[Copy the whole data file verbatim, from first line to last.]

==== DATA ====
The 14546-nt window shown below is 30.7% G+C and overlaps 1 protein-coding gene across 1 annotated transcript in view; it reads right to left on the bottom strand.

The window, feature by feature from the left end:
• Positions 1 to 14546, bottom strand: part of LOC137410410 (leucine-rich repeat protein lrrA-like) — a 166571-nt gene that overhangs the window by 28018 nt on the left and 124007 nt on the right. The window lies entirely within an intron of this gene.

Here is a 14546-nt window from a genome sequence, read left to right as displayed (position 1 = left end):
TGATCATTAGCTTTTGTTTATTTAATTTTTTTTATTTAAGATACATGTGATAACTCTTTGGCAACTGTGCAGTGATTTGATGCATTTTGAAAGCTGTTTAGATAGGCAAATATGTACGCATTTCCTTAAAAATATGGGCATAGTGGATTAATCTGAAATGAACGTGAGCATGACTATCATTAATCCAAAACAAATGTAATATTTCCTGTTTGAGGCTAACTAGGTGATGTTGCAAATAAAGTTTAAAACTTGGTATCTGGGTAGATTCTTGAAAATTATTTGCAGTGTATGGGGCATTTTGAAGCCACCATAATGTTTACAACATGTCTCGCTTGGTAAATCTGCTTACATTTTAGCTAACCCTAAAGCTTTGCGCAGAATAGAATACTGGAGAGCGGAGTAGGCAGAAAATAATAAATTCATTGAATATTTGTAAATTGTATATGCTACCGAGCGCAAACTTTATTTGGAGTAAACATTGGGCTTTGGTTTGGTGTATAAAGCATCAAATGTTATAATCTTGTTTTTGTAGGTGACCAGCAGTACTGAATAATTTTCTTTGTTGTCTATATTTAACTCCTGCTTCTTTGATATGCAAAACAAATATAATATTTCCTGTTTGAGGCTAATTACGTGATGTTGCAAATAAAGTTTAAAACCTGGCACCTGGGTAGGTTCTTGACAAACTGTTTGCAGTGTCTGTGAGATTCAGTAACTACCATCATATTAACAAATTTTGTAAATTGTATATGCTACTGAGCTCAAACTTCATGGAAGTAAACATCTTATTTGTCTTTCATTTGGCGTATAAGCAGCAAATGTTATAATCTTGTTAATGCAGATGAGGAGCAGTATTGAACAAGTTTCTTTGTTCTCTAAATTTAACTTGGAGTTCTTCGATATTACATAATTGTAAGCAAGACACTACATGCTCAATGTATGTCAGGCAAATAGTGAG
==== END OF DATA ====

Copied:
The 14546-nt window shown below is 30.7% G+C and overlaps 1 protein-coding gene across 1 annotated transcript in view; it reads right to left on the bottom strand.

The window, feature by feature from the left end:
• Positions 1 to 14546, bottom strand: part of LOC137410410 (leucine-rich repeat protein lrrA-like) — a 166571-nt gene that overhangs the window by 28018 nt on the left and 124007 nt on the right. The window lies entirely within an intron of this gene.

Here is a 14546-nt window from a genome sequence, read left to right as displayed (position 1 = left end):
TGATCATTAGCTTTTGTTTATTTAATTTTTTTTATTTAAGATACATGTGATAACTCTTTGGCAACTGTGCAGTGATTTGATGCATTTTGAAAGCTGTTTAGATAGGCAAATATGTACGCATTTCCTTAAAAATATGGGCATAGTGGATTAATCTGAAATGAACGTGAGCATGACTATCATTAATCCAAAACAAATGTAATATTTCCTGTTTGAGGCTAACTAGGTGATGTTGCAAATAAAGTTTAAAACTTGGTATCTGGGTAGATTCTTGAAAATTATTTGCAGTGTATGGGGCATTTTGAAGCCACCATAATGTTTACAACATGTCTCGCTTGGTAAATCTGCTTACATTTTAGCTAACCCTAAAGCTTTGCGCAGAATAGAATACTGGAGAGCGGAGTAGGCAGAAAATAATAAATTCATTGAATATTTGTAAATTGTATATGCTACCGAGCGCAAACTTTATTTGGAGTAAACATTGGGCTTTGGTTTGGTGTATAAAGCATCAAATGTTATAATCTTGTTTTTGTAGGTGACCAGCAGTACTGAATAATTTTCTTTGTTGTCTATATTTAACTCCTGCTTCTTTGATATGCAAAACAAATATAATATTTCCTGTTTGAGGCTAATTACGTGATGTTGCAAATAAAGTTTAAAACCTGGCACCTGGGTAGGTTCTTGACAAACTGTTTGCAGTGTCTGTGAGATTCAGTAACTACCATCATATTAACAAATTTTGTAAATTGTATATGCTACTGAGCTCAAACTTCATGGAAGTAAACATCTTATTTGTCTTTCATTTGGCGTATAAGCAGCAAATGTTATAATCTTGTTAATGCAGATGAGGAGCAGTATTGAACAAGTTTCTTTGTTCTCTAAATTTAACTTGGAGTTCTTCGATATTACATAATTGTAAGCAAGACACTACATGCTCAATGTATGTCAGGCAAATAGTGAG